Do you have papers, photos, certificates, and other memorabilia that you’re saving for your kids? Have you been setting it aside for a time when you have time to properly tend to it? During August, I spent weeks organizing children’s memorabilia because I’d been putting it off for almost five years!
Today, I finally finished the memorabilia organization project, but there were several days when I thought I’d never get it all done. Before August, there were five years of procrastination that led to my having two huge bins of stuff sitting in our closet.
Most of my procrastination was brought on by indecisiveness. I really didn’t know what I wanted to do with all of the stuff I had, and I didn’t want to do anything I’d regret later. I finally got focused on the memorabilia, and I had to ask myself several questions:
Questions to Ask Yourself When Organizing Children’s Memorabilia
- Are you going to make a baby book? If the answer is yes, what will you do with the things that don’t fit in the baby book?
- Do you want to have physical copies of your photographs? Would having only digital files be okay with you?
- Is design and presentation important to you? Do you want scrapbook albums, or are regular photo albums okay?
- How do you want to save school papers?
After answering the questions above, I was able to put together a game plan for organizing the memorabilia. Here’s what I did:
Massive Declutter and Categorization:
I started out by sifting through everything and putting it into categories. I divided everything up into:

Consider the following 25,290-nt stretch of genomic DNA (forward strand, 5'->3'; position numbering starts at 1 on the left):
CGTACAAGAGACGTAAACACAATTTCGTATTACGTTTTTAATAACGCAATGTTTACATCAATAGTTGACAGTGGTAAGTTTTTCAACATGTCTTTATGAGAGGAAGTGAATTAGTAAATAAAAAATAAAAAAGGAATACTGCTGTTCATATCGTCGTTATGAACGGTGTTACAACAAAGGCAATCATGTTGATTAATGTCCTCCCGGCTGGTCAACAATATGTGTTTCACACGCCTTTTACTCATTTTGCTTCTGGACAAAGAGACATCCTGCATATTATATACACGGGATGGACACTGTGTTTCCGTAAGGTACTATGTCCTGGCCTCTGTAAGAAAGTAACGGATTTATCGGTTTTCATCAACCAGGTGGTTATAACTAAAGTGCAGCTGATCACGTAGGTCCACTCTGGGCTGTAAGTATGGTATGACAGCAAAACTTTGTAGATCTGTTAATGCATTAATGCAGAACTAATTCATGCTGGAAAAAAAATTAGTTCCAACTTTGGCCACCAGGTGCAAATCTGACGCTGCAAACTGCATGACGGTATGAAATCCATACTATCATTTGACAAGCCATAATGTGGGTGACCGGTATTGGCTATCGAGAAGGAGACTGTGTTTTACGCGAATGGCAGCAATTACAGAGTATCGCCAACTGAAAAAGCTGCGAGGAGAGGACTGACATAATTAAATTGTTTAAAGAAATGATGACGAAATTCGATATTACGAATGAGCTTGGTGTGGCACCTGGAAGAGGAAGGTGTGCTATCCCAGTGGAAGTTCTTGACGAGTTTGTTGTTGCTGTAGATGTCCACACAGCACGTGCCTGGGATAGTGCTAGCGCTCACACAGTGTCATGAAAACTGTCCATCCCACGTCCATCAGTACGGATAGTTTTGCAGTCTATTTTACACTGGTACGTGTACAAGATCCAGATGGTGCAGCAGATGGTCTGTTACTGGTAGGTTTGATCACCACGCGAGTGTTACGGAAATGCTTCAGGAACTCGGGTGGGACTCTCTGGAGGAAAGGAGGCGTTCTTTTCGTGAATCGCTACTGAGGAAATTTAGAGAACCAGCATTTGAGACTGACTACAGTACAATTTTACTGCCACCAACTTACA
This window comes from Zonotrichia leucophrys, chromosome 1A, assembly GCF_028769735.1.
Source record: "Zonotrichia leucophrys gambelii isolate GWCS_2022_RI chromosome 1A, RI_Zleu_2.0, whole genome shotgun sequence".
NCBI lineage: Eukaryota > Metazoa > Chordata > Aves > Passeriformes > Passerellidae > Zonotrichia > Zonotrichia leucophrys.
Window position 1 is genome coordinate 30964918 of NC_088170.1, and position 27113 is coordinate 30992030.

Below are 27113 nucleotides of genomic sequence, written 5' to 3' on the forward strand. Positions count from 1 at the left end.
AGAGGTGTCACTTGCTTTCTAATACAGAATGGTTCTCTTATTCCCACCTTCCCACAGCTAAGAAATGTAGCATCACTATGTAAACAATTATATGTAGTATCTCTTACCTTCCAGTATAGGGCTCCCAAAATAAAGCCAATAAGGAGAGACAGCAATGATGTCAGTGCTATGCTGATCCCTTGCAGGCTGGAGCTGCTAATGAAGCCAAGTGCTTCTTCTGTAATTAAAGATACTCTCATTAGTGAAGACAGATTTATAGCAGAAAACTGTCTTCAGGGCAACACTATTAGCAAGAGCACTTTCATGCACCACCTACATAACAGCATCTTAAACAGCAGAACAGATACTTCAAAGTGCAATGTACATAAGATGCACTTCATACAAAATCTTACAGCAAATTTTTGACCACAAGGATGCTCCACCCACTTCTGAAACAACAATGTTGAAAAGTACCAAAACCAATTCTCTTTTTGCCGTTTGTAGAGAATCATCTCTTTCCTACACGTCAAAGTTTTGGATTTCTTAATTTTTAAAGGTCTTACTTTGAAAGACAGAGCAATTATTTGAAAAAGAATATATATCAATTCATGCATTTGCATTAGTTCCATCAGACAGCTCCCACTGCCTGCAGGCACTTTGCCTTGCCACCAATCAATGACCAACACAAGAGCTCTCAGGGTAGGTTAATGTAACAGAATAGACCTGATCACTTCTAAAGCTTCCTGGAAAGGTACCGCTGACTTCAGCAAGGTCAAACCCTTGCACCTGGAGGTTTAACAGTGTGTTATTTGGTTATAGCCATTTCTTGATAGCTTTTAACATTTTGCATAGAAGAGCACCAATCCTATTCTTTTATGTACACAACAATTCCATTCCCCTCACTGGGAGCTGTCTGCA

- Baby Memorabilia
- School Papers
Baby Memorabilia Organization
When our sons were born, we received two beautiful baby books as a gift. The baby books are great, but frankly, they require that we fill in a lot of information that we just don’t have. I tried my best to fill in the baby books when our sons were babies, but even then, we were lacking information.
The solution? A baby box.
I purchased boxes for each child and filled them with things we wanted to keep from when they were first born. Each box contains the little hat the boys wore in the hospital, hospital bracelets, booties sewn by their grandma and great grandma, their first shoes, and more.
The box served as a limit to how much stuff we could keep. I’m considering making my own baby book for the boys with Shutterfly or a similar photo book service. But, for now, I’m happy that all of their baby memorabilia is safe and organized.
I almost decided to go the digital photo route, until my sons found the photo album from our wedding. They loved looking at the pictures of the wedding, and once they knew where it was, they frequently pulled it out to see what happened on our wedding day.
This made me see the value of having photo albums readily available in our home. I want our kids to be able to sift through the photo albums and see the story of our family. If all of our photos are on the computer, that’s probably not going to happen.
I decided NOT to make everything into a scrapbook. I just don’t enjoy scrapbooking that much, so I knew it probably wasn’t going to happen.
Having decided to put together physical photo albums, I decided to put all of the photos we already have into basic photo albums. I went to Target to stock up on albums, and I was surprised to learn that they no longer carry them. What?!? I was shocked, but it showed me that photo albums might be a dying product.
Fortunately, I was able to find several albums at Wal-Mart. I picked up several two-packs of albums for snapshots for $4.96 each.
Organizing School Papers
For school paper organization, I put together School Work binders for each child. You can read more about it in an article I wrote about school paper organization, or you can get the resources list for it in this post about making a schoolwork binder.
Do you have any good solutions for organizing children’s memorabilia? Please share with us in the comments!
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